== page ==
What if we could problematise the ‘project’ (or ‘projectify’ the problem)? Rather than the coordinates of the project being determined by the administrative burden of measurement and correlative productivity according to maximum gradients of anxiety (the neoliberal academic model), what if the ‘project’ was configured as an instrument for suspending practices of discovery according to the maximum gradients of curiosity (the post-neoliberal academic model)? This is the difference between passive and active affections that befall scholars as they are socialised as academics. Scholars successful at navigating contemporary academia already do this, of course. Projects at every level. For example, to return to my problem of students reading Deleuze’s work. The only way to learn and engage with Deleuze’s body of work is to treat it as a meta-level project that transcends specific deliverable (and measurable) outputs. Can we take back the ‘project’ from those who would use it to measure activity and use it as a tool for gathering together heterogenous temporalities into actionable outcomes?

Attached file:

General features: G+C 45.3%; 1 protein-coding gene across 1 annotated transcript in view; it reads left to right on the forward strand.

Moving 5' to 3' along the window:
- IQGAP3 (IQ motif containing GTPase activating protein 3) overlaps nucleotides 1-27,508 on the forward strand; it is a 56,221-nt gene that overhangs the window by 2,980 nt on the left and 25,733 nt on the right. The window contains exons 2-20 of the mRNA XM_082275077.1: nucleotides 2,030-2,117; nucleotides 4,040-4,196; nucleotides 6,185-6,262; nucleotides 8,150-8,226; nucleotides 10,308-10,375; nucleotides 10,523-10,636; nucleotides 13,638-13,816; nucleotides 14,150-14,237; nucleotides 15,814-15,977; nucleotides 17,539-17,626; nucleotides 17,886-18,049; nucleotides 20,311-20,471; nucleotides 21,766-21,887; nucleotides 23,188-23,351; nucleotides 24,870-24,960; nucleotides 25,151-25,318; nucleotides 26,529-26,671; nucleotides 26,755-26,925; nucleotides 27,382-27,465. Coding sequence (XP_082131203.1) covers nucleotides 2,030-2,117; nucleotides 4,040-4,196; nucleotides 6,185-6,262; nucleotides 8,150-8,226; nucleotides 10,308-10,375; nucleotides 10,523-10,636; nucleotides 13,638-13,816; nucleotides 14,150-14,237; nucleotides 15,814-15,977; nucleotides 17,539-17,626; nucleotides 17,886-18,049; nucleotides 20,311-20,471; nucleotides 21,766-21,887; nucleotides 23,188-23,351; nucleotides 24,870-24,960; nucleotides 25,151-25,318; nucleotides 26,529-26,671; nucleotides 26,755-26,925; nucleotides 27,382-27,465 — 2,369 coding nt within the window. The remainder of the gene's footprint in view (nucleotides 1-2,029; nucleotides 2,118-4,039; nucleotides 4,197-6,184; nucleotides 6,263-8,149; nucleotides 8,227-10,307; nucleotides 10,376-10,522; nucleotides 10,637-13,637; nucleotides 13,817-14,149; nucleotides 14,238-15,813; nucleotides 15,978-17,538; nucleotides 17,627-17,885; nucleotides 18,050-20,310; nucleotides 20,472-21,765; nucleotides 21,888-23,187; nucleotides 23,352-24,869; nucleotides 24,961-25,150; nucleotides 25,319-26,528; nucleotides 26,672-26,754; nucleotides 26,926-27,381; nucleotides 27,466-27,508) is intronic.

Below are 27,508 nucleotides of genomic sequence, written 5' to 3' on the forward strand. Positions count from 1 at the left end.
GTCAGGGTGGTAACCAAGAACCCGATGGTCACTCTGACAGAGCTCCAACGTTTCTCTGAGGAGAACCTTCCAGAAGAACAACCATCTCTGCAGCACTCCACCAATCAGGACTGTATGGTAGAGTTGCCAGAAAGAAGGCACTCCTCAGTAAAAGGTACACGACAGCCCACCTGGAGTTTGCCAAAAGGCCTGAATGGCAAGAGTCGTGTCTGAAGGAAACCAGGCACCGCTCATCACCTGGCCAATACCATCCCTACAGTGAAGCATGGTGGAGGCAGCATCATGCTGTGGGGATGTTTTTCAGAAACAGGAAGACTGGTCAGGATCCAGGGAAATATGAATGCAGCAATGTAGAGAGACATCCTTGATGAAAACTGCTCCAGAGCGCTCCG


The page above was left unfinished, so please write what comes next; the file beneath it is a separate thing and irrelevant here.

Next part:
Biographical Note

Associate Professor Glen Fuller is the Head of School, School of Arts and Communication, at the University of Canberra. His three primary areas of interest include critical accounts of media industry innovation, discourse and media events, and media and affect (enthusiasm). His current project researches cycling culture in the broader context of media culture, active transport policy, and cultural geographies after automobility. He has been an editor of the Fibreculture Journal since 2014.


[1] httpss://